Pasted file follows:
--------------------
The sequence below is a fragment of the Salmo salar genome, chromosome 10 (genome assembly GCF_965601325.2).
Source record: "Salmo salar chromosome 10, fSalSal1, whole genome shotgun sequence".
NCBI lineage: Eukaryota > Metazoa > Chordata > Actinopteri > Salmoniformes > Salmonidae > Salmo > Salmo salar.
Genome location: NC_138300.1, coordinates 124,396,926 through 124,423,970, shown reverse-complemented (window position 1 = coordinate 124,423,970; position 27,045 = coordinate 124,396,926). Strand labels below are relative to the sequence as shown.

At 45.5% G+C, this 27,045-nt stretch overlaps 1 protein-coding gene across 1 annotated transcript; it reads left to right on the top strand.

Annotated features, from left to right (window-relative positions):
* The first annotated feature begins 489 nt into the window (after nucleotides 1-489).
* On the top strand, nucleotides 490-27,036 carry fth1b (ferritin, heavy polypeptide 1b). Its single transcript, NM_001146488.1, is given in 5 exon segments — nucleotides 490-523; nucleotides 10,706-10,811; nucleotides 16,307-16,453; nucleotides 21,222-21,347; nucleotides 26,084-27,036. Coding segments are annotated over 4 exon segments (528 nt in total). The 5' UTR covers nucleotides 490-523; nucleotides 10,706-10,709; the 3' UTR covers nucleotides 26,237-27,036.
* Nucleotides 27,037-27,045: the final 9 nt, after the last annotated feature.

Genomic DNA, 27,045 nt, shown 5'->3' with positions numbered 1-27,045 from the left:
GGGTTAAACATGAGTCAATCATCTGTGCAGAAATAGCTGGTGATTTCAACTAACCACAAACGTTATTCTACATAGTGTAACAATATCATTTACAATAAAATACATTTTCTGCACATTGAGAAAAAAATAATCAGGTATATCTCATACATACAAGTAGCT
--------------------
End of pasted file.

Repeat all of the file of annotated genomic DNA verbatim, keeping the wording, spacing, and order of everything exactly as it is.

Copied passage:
The sequence below is a fragment of the Salmo salar genome, chromosome 10 (genome assembly GCF_965601325.2).
Source record: "Salmo salar chromosome 10, fSalSal1, whole genome shotgun sequence".
NCBI lineage: Eukaryota > Metazoa > Chordata > Actinopteri > Salmoniformes > Salmonidae > Salmo > Salmo salar.
Genome location: NC_138300.1, coordinates 124,396,926 through 124,423,970, shown reverse-complemented (window position 1 = coordinate 124,423,970; position 27,045 = coordinate 124,396,926). Strand labels below are relative to the sequence as shown.

At 45.5% G+C, this 27,045-nt stretch overlaps 1 protein-coding gene across 1 annotated transcript; it reads left to right on the top strand.

Annotated features, from left to right (window-relative positions):
* The first annotated feature begins 489 nt into the window (after nucleotides 1-489).
* On the top strand, nucleotides 490-27,036 carry fth1b (ferritin, heavy polypeptide 1b). Its single transcript, NM_001146488.1, is given in 5 exon segments — nucleotides 490-523; nucleotides 10,706-10,811; nucleotides 16,307-16,453; nucleotides 21,222-21,347; nucleotides 26,084-27,036. Coding segments are annotated over 4 exon segments (528 nt in total). The 5' UTR covers nucleotides 490-523; nucleotides 10,706-10,709; the 3' UTR covers nucleotides 26,237-27,036.
* Nucleotides 27,037-27,045: the final 9 nt, after the last annotated feature.

Genomic DNA, 27,045 nt, shown 5'->3' with positions numbered 1-27,045 from the left:
GGGTTAAACATGAGTCAATCATCTGTGCAGAAATAGCTGGTGATTTCAACTAACCACAAACGTTATTCTACATAGTGTAACAATATCATTTACAATAAAATACATTTTCTGCACATTGAGAAAAAAATAATCAGGTATATCTCATACATACAAGTAGCT